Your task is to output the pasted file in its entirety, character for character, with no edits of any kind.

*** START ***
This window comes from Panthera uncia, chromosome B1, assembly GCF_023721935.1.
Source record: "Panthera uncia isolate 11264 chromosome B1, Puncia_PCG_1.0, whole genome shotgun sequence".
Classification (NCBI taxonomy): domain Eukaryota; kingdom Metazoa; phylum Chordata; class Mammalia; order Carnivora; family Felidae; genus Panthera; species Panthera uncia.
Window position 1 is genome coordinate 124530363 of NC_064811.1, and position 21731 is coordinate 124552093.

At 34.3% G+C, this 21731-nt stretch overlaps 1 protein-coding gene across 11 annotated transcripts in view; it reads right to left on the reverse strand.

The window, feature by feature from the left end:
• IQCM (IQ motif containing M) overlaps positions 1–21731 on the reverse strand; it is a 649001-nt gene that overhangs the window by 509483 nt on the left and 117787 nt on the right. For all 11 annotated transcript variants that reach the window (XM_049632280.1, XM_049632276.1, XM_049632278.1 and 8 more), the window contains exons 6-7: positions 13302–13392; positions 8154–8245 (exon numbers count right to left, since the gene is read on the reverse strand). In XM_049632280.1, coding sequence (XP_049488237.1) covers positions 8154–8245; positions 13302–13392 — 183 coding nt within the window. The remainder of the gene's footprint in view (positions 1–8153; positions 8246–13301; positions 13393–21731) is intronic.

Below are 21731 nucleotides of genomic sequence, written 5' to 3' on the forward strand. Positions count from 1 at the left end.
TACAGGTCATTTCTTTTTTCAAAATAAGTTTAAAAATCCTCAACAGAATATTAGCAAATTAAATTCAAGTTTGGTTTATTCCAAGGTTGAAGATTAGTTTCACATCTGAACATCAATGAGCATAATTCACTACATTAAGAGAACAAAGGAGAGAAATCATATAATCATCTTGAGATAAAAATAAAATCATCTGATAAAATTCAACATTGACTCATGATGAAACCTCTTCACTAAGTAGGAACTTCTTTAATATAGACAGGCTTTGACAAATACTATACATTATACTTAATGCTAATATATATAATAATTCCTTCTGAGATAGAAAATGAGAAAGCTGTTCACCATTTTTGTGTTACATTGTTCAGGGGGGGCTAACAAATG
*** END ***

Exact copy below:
This window comes from Panthera uncia, chromosome B1, assembly GCF_023721935.1.
Source record: "Panthera uncia isolate 11264 chromosome B1, Puncia_PCG_1.0, whole genome shotgun sequence".
Classification (NCBI taxonomy): domain Eukaryota; kingdom Metazoa; phylum Chordata; class Mammalia; order Carnivora; family Felidae; genus Panthera; species Panthera uncia.
Window position 1 is genome coordinate 124530363 of NC_064811.1, and position 21731 is coordinate 124552093.

At 34.3% G+C, this 21731-nt stretch overlaps 1 protein-coding gene across 11 annotated transcripts in view; it reads right to left on the reverse strand.

The window, feature by feature from the left end:
• IQCM (IQ motif containing M) overlaps positions 1–21731 on the reverse strand; it is a 649001-nt gene that overhangs the window by 509483 nt on the left and 117787 nt on the right. For all 11 annotated transcript variants that reach the window (XM_049632280.1, XM_049632276.1, XM_049632278.1 and 8 more), the window contains exons 6-7: positions 13302–13392; positions 8154–8245 (exon numbers count right to left, since the gene is read on the reverse strand). In XM_049632280.1, coding sequence (XP_049488237.1) covers positions 8154–8245; positions 13302–13392 — 183 coding nt within the window. The remainder of the gene's footprint in view (positions 1–8153; positions 8246–13301; positions 13393–21731) is intronic.

Below are 21731 nucleotides of genomic sequence, written 5' to 3' on the forward strand. Positions count from 1 at the left end.
TACAGGTCATTTCTTTTTTCAAAATAAGTTTAAAAATCCTCAACAGAATATTAGCAAATTAAATTCAAGTTTGGTTTATTCCAAGGTTGAAGATTAGTTTCACATCTGAACATCAATGAGCATAATTCACTACATTAAGAGAACAAAGGAGAGAAATCATATAATCATCTTGAGATAAAAATAAAATCATCTGATAAAATTCAACATTGACTCATGATGAAACCTCTTCACTAAGTAGGAACTTCTTTAATATAGACAGGCTTTGACAAATACTATACATTATACTTAATGCTAATATATATAATAATTCCTTCTGAGATAGAAAATGAGAAAGCTGTTCACCATTTTTGTGTTACATTGTTCAGGGGGGGCTAACAAATG